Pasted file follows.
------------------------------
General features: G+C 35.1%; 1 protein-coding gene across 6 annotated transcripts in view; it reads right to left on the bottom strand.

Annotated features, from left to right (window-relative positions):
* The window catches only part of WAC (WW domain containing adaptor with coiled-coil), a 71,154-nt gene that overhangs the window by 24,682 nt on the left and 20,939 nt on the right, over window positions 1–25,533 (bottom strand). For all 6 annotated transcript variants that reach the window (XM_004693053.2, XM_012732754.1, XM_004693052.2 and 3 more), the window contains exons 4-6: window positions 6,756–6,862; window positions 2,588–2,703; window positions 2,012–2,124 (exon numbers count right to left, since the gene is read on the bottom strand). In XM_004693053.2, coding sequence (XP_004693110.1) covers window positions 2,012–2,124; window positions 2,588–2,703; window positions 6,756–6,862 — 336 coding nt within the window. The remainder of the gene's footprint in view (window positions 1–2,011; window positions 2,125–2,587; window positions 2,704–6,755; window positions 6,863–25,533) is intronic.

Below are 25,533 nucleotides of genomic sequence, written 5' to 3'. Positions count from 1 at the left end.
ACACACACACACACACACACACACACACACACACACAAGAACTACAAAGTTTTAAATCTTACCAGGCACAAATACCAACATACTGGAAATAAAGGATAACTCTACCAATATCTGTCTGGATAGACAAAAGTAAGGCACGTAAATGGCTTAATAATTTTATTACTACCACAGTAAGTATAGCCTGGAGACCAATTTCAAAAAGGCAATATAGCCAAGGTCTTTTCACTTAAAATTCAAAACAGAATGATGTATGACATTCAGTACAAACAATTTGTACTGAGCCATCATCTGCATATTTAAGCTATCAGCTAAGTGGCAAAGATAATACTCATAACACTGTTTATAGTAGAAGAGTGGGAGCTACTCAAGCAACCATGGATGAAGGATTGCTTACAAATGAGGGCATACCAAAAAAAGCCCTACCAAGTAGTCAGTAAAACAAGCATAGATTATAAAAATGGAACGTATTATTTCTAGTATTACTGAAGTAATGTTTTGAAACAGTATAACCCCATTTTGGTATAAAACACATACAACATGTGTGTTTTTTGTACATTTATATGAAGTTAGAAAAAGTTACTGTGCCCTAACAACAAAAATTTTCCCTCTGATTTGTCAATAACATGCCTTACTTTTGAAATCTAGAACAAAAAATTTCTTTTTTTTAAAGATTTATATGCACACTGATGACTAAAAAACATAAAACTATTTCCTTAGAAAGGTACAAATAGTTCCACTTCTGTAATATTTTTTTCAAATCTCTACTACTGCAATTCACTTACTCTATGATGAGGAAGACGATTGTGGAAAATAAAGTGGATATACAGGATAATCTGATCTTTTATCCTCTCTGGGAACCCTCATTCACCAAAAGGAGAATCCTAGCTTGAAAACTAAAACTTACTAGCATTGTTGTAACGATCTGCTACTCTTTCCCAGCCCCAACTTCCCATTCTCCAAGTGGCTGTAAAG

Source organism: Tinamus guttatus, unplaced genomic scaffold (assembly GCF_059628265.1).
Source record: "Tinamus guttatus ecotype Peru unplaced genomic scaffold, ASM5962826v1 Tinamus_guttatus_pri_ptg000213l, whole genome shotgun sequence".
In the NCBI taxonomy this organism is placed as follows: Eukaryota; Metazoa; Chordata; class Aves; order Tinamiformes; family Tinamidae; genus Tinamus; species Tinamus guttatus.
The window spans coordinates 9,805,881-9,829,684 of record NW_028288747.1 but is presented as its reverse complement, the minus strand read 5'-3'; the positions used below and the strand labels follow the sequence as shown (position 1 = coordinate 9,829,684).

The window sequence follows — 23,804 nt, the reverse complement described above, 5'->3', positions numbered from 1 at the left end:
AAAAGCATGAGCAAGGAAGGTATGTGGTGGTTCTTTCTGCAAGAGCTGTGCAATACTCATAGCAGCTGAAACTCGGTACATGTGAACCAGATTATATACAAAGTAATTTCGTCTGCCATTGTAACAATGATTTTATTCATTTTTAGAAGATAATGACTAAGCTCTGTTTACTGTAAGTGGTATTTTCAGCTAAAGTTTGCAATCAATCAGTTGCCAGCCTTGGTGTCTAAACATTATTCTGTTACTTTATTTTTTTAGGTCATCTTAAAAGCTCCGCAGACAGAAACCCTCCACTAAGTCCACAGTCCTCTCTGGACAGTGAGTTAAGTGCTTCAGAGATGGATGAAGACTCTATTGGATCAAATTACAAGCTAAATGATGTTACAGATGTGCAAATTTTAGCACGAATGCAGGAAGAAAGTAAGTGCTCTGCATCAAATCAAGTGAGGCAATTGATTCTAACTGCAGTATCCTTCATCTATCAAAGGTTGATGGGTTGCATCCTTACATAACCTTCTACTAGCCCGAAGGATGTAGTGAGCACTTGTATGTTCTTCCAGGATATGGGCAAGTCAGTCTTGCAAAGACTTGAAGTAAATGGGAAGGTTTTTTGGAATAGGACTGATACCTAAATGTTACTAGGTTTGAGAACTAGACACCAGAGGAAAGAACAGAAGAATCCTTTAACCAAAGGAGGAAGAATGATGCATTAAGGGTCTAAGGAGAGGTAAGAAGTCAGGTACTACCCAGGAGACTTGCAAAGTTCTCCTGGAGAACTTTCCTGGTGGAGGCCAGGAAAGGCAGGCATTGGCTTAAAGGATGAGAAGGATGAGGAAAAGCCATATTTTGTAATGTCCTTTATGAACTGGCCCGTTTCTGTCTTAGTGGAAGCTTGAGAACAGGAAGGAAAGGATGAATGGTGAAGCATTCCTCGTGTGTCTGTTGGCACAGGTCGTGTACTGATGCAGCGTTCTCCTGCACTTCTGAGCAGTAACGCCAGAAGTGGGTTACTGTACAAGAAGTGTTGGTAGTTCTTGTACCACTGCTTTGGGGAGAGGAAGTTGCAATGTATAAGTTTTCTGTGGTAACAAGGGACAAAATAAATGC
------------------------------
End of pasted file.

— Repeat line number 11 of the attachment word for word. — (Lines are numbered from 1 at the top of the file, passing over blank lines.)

AAAAGCATGAGCAAGGAAGGTATGTGGTGGTTCTTTCTGCAAGAGCTGTGCAATACTCATAGCAGCTGAAACTCGGTACATGTGAACCAGATTATATACAAAGTAATTTCGTCTGCCATTGTAACAATGATTTTATTCATTTTTAGAAGATAATGACTAAGCTCTGTTTACTGTAAGTGGTATTTTCAGCTAAAGTTTGCAATCAATCAGTTGCCAGCCTTGGTGTCTAAACATTATTCTGTTACTTTATTTTTTTAGGTCATCTTAAAAGCTCCGCAGACAGAAACCCTCCACTAAGTCCACAGTCCTCTCTGGACAGTGAGTTAAGTGCTTCAGAGATGGATGAAGACTCTATTGGATCAAATTACAAGCTAAATGATGTTACAGATGTGCAAATTTTAGCACGAATGCAGGAAGAAAGTAAGTGCTCTGCATCAAATCAAGTGAGGCAATTGATTCTAACTGCAGTATCCTTCATCTATCAAAGGTTGATGGGTTGCATCCTTACATAACCTTCTACTAGCCCGAAGGATGTAGTGAGCACTTGTATGTTCTTCCAGGATATGGGCAAGTCAGTCTTGCAAAGACTTGAAGTAAATGGGAAGGTTTTTTGGAATAGGACTGATACCTAAATGTTACTAGGTTTGAGAACTAGACACCAGAGGAAAGAACAGAAGAATCCTTTAACCAAAGGAGGAAGAATGATGCATTAAGGGTCTAAGGAGAGGTAAGAAGTCAGGTACTACCCAGGAGACTTGCAAAGTTCTCCTGGAGAACTTTCCTGGTGGAGGCCAGGAAAGGCAGGCATTGGCTTAAAGGATGAGAAGGATGAGGAAAAGCCATATTTTGTAATGTCCTTTATGAACTGGCCCGTTTCTGTCTTAGTGGAAGCTTGAGAACAGGAAGGAAAGGATGAATGGTGAAGCATTCCTCGTGTGTCTGTTGGCACAGGTCGTGTACTGATGCAGCGTTCTCCTGCACTTCTGAGCAGTAACGCCAGAAGTGGGTTACTGTACAAGAAGTGTTGGTAGTTCTTGTACCACTGCTTTGGGGAGAGGAAGTTGCAATGTATAAGTTTTCTGTGGTAACAAGGGACAAAATAAATGC